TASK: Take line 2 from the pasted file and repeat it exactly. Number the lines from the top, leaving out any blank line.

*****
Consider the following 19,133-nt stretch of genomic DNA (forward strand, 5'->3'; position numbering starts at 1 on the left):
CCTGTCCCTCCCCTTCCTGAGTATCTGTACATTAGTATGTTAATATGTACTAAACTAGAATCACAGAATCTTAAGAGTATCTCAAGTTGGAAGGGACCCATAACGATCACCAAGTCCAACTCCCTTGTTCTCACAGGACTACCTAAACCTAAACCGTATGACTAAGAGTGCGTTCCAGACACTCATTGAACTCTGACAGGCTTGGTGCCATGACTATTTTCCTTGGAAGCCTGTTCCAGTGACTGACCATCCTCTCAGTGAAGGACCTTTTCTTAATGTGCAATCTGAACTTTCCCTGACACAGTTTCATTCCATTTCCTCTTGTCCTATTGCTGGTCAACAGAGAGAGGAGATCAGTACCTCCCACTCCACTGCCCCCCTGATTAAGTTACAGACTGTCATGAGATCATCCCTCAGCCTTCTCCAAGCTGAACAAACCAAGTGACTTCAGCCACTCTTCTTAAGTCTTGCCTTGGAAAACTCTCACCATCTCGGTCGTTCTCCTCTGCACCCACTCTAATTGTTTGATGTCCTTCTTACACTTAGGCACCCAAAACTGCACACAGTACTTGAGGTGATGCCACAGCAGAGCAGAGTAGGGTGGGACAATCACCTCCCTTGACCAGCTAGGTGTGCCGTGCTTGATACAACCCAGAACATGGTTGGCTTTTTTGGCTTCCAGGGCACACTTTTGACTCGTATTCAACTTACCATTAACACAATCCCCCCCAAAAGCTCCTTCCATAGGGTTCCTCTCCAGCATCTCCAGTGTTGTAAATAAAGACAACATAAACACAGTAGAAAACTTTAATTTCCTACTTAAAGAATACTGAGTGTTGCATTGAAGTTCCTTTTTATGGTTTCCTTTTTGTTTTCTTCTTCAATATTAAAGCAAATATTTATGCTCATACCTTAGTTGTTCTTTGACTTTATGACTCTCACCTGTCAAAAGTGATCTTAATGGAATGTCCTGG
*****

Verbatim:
CCTGTCCCTCCCCTTCCTGAGTATCTGTACATTAGTATGTTAATATGTACTAAACTAGAATCACAGAATCTTAAGAGTATCTCAAGTTGGAAGGGACCCATAACGATCACCAAGTCCAACTCCCTTGTTCTCACAGGACTACCTAAACCTAAACCGTATGACTAAGAGTGCGTTCCAGACACTCATTGAACTCTGACAGGCTTGGTGCCATGACTATTTTCCTTGGAAGCCTGTTCCAGTGACTGACCATCCTCTCAGTGAAGGACCTTTTCTTAATGTGCAATCTGAACTTTCCCTGACACAGTTTCATTCCATTTCCTCTTGTCCTATTGCTGGTCAACAGAGAGAGGAGATCAGTACCTCCCACTCCACTGCCCCCCTGATTAAGTTACAGACTGTCATGAGATCATCCCTCAGCCTTCTCCAAGCTGAACAAACCAAGTGACTTCAGCCACTCTTCTTAAGTCTTGCCTTGGAAAACTCTCACCATCTCGGTCGTTCTCCTCTGCACCCACTCTAATTGTTTGATGTCCTTCTTACACTTAGGCACCCAAAACTGCACACAGTACTTGAGGTGATGCCACAGCAGAGCAGAGTAGGGTGGGACAATCACCTCCCTTGACCAGCTAGGTGTGCCGTGCTTGATACAACCCAGAACATGGTTGGCTTTTTTGGCTTCCAGGGCACACTTTTGACTCGTATTCAACTTACCATTAACACAATCCCCCCCAAAAGCTCCTTCCATAGGGTTCCTCTCCAGCATCTCCAGTGTTGTAAATAAAGACAACATAAACACAGTAGAAAACTTTAATTTCCTACTTAAAGAATACTGAGTGTTGCATTGAAGTTCCTTTTTATGGTTTCCTTTTTGTTTTCTTCTTCAATATTAAAGCAAATATTTATGCTCATACCTTAGTTGTTCTTTGACTTTATGACTCTCACCTGTCAAAAGTGATCTTAATGGAATGTCCTGG